Public Sub SetAddress02 (strValue As String)
  mAddress02 = strValue
End Sub

'This procedure retrieves the value of the variable mTown
Public Function GetTown() As String
  GetTown = mTown
End Function

'This procedure assigns a value to the variable mTown
Public Sub SetTown (strValue As String)
  mTown = strValue
End Sub

'This procedure retrieves the value of the variable mPostCode
Public Function GetPostCode() As String
  GetPostCode = mPostCode
End Function

'This procedure assigns a value to the variable mPostCode
Public Sub SetPostCode (strValue As String)
  mPostCode = strValue
End Sub

'This procedure retrieves the value of the variable mTel
Public Function GetTel() As String
  GetTel = mTel
End Function

'This procedure assigns a value to the variable mTel
Public Sub SetTel (strValue As String)
  mTel = strValue
End Sub

'This procedure retrieves the value of the variable mFax
Public Function GetFax() As String
  GetFax = mFax
End Function

'This procedure assigns a value to the variable mFax
Public Sub SetFax (strValue As String)
  mFax = strValue
End Sub

'This procedure retrieves the value of the variable mEmail
Public Function GetEmail() As String
  GetEmail = mEmail
End Function

'This procedure assigns a value to the variable mEmail
Public Sub SetEmail (strValue As String)
  mEmail = strValue
End Sub


Using the CCustomer class

An object is an instance of a class. We are going to add some code to our application's form that creates an instance of the CCustomer class, which is defined in the module CCustomer.vb. Our program will communicate with this class object via it's interface. The interface consists of the methods and properties defined within the class declaration. Every instance of the class will have these methods and properties.

  1. Add the following code to the form's class definition:

Dim strDetails As String
Dim customer As New CCustomer

Private Sub cmdExit_Click(sender As Object, e As EventArgs) _
    Handles cmdExit.Click
  End
End Sub

Private Sub cmdEnter_Click(sender As Object, e As EventArgs) _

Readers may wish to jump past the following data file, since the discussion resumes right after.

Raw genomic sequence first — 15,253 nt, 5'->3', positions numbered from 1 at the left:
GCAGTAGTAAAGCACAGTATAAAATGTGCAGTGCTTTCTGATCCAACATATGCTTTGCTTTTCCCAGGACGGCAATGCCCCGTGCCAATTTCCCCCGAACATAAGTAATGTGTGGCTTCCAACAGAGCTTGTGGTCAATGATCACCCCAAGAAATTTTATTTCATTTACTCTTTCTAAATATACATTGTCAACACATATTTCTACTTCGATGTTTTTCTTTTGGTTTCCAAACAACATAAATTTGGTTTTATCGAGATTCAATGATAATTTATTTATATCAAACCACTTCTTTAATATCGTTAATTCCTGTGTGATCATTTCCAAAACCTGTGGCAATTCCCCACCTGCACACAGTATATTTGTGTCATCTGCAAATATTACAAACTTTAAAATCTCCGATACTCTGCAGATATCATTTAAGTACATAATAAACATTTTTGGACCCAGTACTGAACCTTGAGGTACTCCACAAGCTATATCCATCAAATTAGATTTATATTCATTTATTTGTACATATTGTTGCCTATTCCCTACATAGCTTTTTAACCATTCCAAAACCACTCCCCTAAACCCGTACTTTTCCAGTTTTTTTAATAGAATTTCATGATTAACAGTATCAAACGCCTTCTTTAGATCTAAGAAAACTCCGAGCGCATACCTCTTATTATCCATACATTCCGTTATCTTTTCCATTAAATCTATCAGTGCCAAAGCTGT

Handles cmdEnter.Click
  customer.SetCompany(txtCompany.Text)
  customer.SetAddress01(txtAddress01.Text)
  customer.SetAddress02(txtAddress02.Text)
  customer.SetTown(txtTown.Text)
  customer.SetPostCode(txtPostCode.Text)
  customer.SetTel(txtTel.Text)
  customer.SetFax(txtFax.Text)
  customer.SetEmail(txtEmail.Text)
  msgbox("Company record has been entered.", , "Company Record")
End Sub

Private Sub cmdDisplay_Click(sender As Object, e As EventArgs) _
    Handles cmdDisplay.Click
  strDetails = ""
  strDetails &= customer.GetCompany() & vbCrLf
  strDetails &= customer.GetAddress01() & vbCrLf
  strDetails &= customer.GetAddress02() & vbCrLf
  strDetails &= customer.GetTown() & vbCrLf
  strDetails &= customer.GetPostCode() & vbCrLf
  strDetails &= customer.GetTel() & vbCrLf
  strDetails &= customer.GetFax() & vbCrLf
  strDetails &= customer.GetEmail()
  txtDetails.Text = strDetails
End Sub

Run the program and enter some customer details, click on the Enter Details button to send the data to the customer object, then click on the Display Details button to retrieve the details from the customer object and display them in the Company Details: box. You should see something like the illustration below.


The program output should look something like this

The program output should look something like this